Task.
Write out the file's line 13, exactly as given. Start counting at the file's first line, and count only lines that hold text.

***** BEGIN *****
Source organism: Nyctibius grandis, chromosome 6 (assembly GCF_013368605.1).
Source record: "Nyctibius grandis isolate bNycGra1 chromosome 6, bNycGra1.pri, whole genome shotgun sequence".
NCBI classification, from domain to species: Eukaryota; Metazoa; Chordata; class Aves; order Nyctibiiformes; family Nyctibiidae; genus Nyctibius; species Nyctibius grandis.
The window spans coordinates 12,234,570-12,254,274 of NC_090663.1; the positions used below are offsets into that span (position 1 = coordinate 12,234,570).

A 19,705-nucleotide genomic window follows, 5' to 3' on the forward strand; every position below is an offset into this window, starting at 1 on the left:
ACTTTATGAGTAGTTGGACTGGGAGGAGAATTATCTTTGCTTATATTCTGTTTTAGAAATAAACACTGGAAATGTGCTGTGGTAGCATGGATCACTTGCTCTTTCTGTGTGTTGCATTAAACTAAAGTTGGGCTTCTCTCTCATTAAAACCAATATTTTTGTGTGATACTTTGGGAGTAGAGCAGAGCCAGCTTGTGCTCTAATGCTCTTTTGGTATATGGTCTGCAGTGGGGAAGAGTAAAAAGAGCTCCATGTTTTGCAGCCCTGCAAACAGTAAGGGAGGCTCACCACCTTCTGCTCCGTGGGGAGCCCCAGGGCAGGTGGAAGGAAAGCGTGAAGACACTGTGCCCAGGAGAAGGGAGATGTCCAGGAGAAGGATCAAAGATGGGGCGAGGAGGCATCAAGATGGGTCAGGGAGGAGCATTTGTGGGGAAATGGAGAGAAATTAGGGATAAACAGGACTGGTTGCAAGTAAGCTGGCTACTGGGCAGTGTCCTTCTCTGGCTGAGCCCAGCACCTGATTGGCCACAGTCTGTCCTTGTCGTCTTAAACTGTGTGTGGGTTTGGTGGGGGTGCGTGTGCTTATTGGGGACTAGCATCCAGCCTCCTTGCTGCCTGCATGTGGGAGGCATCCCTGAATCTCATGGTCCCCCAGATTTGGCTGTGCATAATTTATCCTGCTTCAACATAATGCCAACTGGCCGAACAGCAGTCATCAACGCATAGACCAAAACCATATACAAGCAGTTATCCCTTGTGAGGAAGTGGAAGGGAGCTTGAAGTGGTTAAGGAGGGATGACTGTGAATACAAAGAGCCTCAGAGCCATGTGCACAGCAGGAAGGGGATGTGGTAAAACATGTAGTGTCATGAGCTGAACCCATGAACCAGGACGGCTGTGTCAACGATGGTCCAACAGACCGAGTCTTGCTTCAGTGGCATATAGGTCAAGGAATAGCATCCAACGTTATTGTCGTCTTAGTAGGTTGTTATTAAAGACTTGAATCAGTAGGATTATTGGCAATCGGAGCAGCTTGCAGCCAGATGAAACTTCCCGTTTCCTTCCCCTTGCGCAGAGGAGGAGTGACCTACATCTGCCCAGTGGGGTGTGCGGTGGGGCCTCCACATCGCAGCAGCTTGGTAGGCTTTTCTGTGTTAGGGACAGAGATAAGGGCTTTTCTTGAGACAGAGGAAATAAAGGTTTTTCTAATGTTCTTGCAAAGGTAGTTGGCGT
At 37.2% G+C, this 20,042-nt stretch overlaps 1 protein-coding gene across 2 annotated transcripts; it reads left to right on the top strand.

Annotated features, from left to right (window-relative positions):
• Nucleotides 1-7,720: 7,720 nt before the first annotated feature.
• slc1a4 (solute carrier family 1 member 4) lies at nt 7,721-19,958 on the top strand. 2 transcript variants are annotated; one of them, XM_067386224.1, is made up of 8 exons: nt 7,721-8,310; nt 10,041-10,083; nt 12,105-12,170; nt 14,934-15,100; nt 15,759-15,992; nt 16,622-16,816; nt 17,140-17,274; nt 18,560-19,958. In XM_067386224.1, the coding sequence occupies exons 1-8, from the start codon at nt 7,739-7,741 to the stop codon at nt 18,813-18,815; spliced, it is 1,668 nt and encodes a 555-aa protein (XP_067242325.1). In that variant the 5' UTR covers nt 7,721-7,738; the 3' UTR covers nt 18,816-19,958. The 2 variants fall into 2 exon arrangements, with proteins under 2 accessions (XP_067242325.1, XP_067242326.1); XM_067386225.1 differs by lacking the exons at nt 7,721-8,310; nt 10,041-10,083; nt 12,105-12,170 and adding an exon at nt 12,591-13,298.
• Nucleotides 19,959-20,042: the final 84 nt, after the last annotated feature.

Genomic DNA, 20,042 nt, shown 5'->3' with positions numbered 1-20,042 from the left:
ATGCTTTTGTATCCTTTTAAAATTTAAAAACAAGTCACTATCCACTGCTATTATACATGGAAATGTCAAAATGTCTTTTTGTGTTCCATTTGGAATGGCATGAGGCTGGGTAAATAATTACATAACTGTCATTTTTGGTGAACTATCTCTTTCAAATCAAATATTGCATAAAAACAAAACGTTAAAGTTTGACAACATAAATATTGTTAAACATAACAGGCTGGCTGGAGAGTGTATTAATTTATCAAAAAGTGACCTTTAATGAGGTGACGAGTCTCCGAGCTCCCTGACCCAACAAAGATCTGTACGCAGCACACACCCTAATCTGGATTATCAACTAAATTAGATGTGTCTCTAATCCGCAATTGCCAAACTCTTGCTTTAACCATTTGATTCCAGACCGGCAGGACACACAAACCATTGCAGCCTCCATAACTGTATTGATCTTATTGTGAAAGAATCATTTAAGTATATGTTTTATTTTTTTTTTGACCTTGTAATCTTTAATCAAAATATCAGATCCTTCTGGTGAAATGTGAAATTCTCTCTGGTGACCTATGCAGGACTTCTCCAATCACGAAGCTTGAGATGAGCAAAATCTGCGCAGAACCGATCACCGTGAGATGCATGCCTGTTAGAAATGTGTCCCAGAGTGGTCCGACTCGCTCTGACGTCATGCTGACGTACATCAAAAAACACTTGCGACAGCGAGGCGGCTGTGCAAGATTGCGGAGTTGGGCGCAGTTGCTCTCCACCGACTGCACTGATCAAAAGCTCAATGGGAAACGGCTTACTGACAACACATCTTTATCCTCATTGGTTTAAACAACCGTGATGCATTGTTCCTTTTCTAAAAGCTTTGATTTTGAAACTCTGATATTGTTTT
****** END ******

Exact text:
ATGCTTTTGTATCCTTTTAAAATTTAAAAACAAGTCACTATCCACTGCTATTATACATGGAAATGTCAAAATGTCTTTTTGTGTTCCATTTGGAATGGCATGAGGCTGGGTAAATAATTACATAACTGTCATTTTTGGTGAACTATCTCTTTCAAATCAAATATTGCATAAAAACAAAACGTTAAAGTTTGACAACATAAATATTGTTAAACATAACAGGCTGGCTGGAGAGTGTATTAATTTATCAAAAAGTGACCTTTAATGAGGTGACGAGTCTCCGAGCTCCCTGACCCAACAAAGATCTGTACGCAGCACACACCCTAATCTGGATTATCAACTAAATTAGATGTGTCTCTAATCCGCAATTGCCAAACTCTTGCTTTAACCATTTGATTCCAGACCGGCAGGACACACAAACCATTGCAGCCTCCATAACTGTATTGATCTTATTGTGAAAGAATCATTTAAGTATATGTTTTATTTTTTTTTTGACCTTGTAATCTTTAATCAAAATATCAGATCCTTCTGGTGAAATGTGAAATTCTCTCTGGTGACCTATGCAGGACTTCTCCAATCACGAAGCTTGAGATGAGCAAAATCTGCGCAGAACCGATCACCGTGAGATGCATGCCTGTTAGAAATGTGTCCCAGAGTGGTCCGACTCGCTCTGACGTCATGCTGACGTACATCAAAAAACACTTGCGACAGCGAGGCGGCTGTGCAAGATTGCGGAGTTGGGCGCAGTTGCTCTCCACCGACTGCACTGATCAAAAGCTCAATGGGAAACGGCTTACTGACAACACATCTTTATCCTCATTGGTTTAAACAACCGTGATGCATTGTTCCTTTTCTAAAAGCTTTGATTTTGAAACTCTGATATTGTTTT